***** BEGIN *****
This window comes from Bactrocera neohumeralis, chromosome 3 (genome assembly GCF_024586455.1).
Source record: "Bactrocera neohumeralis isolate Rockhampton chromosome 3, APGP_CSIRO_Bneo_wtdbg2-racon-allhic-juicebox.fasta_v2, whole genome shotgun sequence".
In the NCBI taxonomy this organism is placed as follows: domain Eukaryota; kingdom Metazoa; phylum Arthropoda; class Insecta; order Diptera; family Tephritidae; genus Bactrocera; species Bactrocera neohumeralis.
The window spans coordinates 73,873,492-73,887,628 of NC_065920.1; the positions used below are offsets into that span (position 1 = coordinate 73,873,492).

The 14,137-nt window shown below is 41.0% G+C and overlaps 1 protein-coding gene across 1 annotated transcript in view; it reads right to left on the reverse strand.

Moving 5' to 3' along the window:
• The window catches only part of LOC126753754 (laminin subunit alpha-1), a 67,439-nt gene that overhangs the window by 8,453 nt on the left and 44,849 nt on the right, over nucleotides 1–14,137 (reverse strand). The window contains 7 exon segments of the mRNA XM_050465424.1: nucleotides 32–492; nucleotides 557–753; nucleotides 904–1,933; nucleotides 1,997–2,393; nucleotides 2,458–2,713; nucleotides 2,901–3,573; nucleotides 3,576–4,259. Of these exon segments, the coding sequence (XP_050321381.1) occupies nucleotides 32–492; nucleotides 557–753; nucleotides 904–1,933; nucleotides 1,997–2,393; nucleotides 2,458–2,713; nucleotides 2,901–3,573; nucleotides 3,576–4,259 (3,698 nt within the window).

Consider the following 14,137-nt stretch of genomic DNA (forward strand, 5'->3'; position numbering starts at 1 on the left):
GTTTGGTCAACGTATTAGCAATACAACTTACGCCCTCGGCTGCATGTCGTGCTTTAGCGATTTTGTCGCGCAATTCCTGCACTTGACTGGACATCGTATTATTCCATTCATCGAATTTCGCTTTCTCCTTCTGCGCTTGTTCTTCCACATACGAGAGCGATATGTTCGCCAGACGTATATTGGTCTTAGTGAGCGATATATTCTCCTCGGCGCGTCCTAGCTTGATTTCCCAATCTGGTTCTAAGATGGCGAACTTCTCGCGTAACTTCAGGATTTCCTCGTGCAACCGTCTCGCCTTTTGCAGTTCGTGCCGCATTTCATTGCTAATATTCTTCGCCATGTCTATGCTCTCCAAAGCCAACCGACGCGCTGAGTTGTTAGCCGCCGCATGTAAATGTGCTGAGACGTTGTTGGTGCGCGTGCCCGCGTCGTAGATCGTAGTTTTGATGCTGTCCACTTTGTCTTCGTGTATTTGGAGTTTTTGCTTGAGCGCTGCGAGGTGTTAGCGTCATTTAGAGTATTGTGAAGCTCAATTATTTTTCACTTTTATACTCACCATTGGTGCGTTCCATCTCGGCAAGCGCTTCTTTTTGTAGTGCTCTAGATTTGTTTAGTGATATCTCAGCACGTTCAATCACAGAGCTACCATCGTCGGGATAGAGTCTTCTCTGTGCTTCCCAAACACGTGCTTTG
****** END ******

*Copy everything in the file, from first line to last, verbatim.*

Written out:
This window comes from Bactrocera neohumeralis, chromosome 3 (genome assembly GCF_024586455.1).
Source record: "Bactrocera neohumeralis isolate Rockhampton chromosome 3, APGP_CSIRO_Bneo_wtdbg2-racon-allhic-juicebox.fasta_v2, whole genome shotgun sequence".
In the NCBI taxonomy this organism is placed as follows: domain Eukaryota; kingdom Metazoa; phylum Arthropoda; class Insecta; order Diptera; family Tephritidae; genus Bactrocera; species Bactrocera neohumeralis.
The window spans coordinates 73,873,492-73,887,628 of NC_065920.1; the positions used below are offsets into that span (position 1 = coordinate 73,873,492).

The 14,137-nt window shown below is 41.0% G+C and overlaps 1 protein-coding gene across 1 annotated transcript in view; it reads right to left on the reverse strand.

Moving 5' to 3' along the window:
• The window catches only part of LOC126753754 (laminin subunit alpha-1), a 67,439-nt gene that overhangs the window by 8,453 nt on the left and 44,849 nt on the right, over nucleotides 1–14,137 (reverse strand). The window contains 7 exon segments of the mRNA XM_050465424.1: nucleotides 32–492; nucleotides 557–753; nucleotides 904–1,933; nucleotides 1,997–2,393; nucleotides 2,458–2,713; nucleotides 2,901–3,573; nucleotides 3,576–4,259. Of these exon segments, the coding sequence (XP_050321381.1) occupies nucleotides 32–492; nucleotides 557–753; nucleotides 904–1,933; nucleotides 1,997–2,393; nucleotides 2,458–2,713; nucleotides 2,901–3,573; nucleotides 3,576–4,259 (3,698 nt within the window).

Consider the following 14,137-nt stretch of genomic DNA (forward strand, 5'->3'; position numbering starts at 1 on the left):
GTTTGGTCAACGTATTAGCAATACAACTTACGCCCTCGGCTGCATGTCGTGCTTTAGCGATTTTGTCGCGCAATTCCTGCACTTGACTGGACATCGTATTATTCCATTCATCGAATTTCGCTTTCTCCTTCTGCGCTTGTTCTTCCACATACGAGAGCGATATGTTCGCCAGACGTATATTGGTCTTAGTGAGCGATATATTCTCCTCGGCGCGTCCTAGCTTGATTTCCCAATCTGGTTCTAAGATGGCGAACTTCTCGCGTAACTTCAGGATTTCCTCGTGCAACCGTCTCGCCTTTTGCAGTTCGTGCCGCATTTCATTGCTAATATTCTTCGCCATGTCTATGCTCTCCAAAGCCAACCGACGCGCTGAGTTGTTAGCCGCCGCATGTAAATGTGCTGAGACGTTGTTGGTGCGCGTGCCCGCGTCGTAGATCGTAGTTTTGATGCTGTCCACTTTGTCTTCGTGTATTTGGAGTTTTTGCTTGAGCGCTGCGAGGTGTTAGCGTCATTTAGAGTATTGTGAAGCTCAATTATTTTTCACTTTTATACTCACCATTGGTGCGTTCCATCTCGGCAAGCGCTTCTTTTTGTAGTGCTCTAGATTTGTTTAGTGATATCTCAGCACGTTCAATCACAGAGCTACCATCGTCGGGATAGAGTCTTCTCTGTGCTTCCCAAACACGTGCTTTG